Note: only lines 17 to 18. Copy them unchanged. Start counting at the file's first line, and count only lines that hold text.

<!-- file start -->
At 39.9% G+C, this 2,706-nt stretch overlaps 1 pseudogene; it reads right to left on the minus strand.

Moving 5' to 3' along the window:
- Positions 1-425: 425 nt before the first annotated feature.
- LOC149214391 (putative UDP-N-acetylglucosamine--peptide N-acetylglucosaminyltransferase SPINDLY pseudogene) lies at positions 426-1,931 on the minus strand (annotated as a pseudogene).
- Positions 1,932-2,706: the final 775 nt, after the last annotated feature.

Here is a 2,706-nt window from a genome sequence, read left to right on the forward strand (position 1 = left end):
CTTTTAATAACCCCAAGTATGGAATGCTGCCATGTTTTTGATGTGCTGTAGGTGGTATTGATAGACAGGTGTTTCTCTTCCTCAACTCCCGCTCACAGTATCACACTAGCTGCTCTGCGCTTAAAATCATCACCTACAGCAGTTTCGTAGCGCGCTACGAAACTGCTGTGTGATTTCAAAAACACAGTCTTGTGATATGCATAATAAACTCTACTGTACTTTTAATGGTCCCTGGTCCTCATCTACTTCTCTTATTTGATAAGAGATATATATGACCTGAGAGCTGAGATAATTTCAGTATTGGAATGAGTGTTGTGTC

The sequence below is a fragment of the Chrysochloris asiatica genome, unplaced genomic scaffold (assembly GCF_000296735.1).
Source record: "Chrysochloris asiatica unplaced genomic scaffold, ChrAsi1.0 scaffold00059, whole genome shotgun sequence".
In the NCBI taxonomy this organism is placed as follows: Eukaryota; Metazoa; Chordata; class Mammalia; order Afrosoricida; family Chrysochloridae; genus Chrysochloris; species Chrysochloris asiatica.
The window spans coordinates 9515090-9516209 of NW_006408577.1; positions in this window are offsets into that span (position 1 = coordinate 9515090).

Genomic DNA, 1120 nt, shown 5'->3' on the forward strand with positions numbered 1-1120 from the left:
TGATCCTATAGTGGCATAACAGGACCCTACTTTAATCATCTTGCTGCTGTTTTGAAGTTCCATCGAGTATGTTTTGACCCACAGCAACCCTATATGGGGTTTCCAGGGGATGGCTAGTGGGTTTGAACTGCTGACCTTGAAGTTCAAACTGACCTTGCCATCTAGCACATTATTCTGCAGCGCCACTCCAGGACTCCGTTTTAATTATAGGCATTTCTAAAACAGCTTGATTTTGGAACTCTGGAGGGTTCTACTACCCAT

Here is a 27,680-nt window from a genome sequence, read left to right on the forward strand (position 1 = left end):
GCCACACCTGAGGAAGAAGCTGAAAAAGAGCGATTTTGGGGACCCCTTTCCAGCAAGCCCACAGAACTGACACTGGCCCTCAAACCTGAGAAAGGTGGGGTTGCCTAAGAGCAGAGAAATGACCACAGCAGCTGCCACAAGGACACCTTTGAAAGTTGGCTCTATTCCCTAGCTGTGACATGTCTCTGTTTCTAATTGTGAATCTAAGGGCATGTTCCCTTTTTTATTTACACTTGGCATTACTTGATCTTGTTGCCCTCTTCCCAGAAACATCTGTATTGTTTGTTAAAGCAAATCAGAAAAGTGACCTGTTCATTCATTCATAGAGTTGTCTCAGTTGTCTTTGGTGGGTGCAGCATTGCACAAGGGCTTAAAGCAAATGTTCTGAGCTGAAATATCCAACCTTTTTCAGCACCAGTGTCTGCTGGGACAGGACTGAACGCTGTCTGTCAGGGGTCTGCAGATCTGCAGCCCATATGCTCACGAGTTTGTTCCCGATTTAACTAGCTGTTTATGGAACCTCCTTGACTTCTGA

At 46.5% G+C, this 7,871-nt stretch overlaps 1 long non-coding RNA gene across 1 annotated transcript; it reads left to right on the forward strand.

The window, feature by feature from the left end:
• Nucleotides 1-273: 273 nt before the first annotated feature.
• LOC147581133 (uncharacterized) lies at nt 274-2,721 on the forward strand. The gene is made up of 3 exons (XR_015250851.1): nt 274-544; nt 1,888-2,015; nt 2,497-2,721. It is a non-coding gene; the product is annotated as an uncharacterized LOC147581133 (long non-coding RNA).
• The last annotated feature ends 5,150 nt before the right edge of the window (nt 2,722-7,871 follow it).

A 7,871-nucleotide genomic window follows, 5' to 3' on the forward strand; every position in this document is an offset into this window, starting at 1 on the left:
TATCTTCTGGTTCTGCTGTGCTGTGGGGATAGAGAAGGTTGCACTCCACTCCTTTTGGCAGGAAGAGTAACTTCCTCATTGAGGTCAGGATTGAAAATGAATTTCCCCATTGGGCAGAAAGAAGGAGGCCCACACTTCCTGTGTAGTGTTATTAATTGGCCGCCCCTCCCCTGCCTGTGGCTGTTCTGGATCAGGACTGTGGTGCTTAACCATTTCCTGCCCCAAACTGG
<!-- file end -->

The window, feature by feature from the left end:
• Nucleotides 1-273: 273 nt before the first annotated feature.